NEW YORK — Citigroup Inc. is replacing its chairman with longtime board member Richard Parsons, marking a larger-scale overhaul of a board many investors blame for the bank's problems.
Parsons, the former chief executive of Time Warner Inc., succeeds Win Bischoff, who became chairman in 2007 after Citigroup let go of its beleaguered CEO and chairman at the time, Charles Prince. The move is effective Feb. 23, Citigroup said Wednesday.
Bischoff, who has been at Citigroup since 2000, is not putting himself up for reelection at the board's annual meeting this spring and will retire this year, the bank said.
Longtime board member Robert Rubin, a former U.S. Treasury secretary, said this month that he too would be retiring from Citigroup.
With Parsons saying he expects other board members to retire as well, analysts are now wondering how far the rebuilding of Citi's board will go -- and whether changes could also occur within the company's executive management.
CEO Vikram Pandit has had a little over a year to turn around the troubled banking behemoth. Board members, including Parsons, have continually voiced their support for him, but investors are getting restless; Citigroup's stock fell to a 17-year low Tuesday.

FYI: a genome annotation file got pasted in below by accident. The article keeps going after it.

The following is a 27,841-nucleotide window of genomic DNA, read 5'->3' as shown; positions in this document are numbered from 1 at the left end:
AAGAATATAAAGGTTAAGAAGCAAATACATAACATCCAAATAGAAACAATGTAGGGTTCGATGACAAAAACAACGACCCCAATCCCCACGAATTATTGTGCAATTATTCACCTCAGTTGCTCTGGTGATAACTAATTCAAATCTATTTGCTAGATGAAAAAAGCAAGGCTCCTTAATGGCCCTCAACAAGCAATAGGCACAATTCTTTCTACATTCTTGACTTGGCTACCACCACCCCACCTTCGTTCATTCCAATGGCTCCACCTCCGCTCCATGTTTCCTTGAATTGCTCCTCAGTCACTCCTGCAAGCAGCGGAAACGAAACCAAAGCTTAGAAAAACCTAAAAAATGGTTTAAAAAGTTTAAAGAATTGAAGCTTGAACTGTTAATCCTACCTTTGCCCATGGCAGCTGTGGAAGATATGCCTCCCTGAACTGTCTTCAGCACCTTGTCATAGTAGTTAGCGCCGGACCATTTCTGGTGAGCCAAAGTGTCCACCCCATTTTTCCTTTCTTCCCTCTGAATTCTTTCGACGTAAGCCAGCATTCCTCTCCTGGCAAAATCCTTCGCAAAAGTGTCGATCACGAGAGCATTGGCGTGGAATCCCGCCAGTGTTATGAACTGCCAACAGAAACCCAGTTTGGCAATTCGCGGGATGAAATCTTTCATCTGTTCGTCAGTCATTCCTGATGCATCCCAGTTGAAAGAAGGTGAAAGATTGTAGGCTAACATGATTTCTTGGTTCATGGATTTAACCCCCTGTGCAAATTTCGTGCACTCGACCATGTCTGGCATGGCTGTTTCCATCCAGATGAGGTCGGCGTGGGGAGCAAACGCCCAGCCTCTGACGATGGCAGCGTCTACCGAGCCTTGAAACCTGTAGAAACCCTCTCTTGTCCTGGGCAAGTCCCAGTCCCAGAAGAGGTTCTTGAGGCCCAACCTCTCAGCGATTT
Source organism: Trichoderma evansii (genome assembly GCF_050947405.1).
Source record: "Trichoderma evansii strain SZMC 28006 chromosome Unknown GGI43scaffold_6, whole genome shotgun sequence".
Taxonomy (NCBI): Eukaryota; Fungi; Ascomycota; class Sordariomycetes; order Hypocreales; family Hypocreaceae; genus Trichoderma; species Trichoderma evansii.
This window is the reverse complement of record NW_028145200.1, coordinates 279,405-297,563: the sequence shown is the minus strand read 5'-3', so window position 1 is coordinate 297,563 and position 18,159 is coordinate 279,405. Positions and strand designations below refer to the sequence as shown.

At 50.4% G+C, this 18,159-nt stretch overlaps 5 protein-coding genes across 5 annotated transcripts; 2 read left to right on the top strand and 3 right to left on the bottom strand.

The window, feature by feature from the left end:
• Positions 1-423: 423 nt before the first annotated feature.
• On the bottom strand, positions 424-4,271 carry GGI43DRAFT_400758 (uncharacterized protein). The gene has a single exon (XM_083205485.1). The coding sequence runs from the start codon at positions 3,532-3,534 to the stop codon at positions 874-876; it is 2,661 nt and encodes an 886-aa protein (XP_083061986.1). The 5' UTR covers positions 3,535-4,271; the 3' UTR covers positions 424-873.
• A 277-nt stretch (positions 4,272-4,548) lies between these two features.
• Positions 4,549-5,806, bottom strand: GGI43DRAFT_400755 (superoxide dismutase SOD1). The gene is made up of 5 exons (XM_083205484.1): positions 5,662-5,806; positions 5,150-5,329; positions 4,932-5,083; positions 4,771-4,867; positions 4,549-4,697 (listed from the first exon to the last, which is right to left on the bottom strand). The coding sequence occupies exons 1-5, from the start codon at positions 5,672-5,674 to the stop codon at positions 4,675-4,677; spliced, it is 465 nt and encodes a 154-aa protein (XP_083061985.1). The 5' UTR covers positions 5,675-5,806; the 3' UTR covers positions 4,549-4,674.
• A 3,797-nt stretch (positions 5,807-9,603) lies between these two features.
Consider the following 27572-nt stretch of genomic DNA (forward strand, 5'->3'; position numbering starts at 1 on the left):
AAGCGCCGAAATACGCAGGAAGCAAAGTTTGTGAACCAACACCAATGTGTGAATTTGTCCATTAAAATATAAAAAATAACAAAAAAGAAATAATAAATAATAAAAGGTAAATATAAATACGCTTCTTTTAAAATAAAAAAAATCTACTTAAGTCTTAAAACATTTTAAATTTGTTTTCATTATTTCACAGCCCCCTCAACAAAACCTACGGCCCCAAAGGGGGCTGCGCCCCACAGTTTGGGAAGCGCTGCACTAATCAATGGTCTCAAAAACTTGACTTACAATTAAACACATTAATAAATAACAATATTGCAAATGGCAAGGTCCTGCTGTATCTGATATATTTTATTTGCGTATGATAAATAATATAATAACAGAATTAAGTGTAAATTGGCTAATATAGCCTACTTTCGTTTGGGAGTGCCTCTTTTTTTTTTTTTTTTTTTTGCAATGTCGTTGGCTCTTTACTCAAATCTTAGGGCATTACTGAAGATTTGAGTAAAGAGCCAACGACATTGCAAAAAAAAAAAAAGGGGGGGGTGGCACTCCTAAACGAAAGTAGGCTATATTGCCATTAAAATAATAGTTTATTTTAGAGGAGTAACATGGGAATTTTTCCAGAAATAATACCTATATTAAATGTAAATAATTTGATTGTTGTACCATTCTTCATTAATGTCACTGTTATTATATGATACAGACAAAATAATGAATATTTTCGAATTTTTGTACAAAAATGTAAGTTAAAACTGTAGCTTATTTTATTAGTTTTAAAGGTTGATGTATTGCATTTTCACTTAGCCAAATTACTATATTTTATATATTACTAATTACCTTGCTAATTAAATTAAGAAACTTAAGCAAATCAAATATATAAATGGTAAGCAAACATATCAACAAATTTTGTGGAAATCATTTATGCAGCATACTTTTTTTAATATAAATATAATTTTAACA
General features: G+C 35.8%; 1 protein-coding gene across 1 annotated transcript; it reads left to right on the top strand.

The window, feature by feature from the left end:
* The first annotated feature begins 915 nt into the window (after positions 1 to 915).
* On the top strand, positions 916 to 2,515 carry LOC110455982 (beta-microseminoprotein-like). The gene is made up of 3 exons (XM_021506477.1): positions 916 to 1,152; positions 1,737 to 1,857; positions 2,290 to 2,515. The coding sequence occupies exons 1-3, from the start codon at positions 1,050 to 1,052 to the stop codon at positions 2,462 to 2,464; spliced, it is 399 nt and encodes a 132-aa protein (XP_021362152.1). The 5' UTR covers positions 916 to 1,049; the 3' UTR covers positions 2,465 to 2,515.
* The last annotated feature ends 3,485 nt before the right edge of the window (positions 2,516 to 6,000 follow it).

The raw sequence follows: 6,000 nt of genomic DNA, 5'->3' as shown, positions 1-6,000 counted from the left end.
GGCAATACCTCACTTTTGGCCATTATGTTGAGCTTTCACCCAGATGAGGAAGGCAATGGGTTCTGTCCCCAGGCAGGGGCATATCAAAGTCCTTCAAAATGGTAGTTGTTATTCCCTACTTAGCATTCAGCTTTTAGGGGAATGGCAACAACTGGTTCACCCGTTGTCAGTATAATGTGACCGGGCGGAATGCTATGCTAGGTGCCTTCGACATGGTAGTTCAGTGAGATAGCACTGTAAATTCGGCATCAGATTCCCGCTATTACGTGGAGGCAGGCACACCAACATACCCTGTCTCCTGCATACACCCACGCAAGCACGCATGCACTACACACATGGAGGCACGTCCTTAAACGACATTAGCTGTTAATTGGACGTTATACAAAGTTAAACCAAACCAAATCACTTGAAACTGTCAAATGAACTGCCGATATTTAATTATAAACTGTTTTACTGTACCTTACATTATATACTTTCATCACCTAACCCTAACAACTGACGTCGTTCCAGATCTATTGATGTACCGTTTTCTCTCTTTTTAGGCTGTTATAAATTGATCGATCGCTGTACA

"The big question," said banking industry consultant Bert Ely, "is what happens to Pandit?"
"Parsons is a solid guy, but Pandit is the CEO," said Ely, who is based in Alexandria, Va. "The real leadership has to come from Pandit. . . . You get the impression that there's still a lot of foot-dragging going on with really coming to grips with Citi's problems and its far-flung, scattered, nonintegrated nature."
The ailing bank has suffered five straight quarters of losses and received $45 billion in government aid as it struggles to stay afloat amid the credit crisis. Last week, the company said it would reorganize into two units -- in effect breaking up the "supermarket" model it has been trying to make work over the last decade -- as it reported a fourth-quarter loss of $8.29 billion.
Citigroup shares rose 87 cents, or 31%, to $3.67 before the announcement was made. The shares were flat in after-hours trading.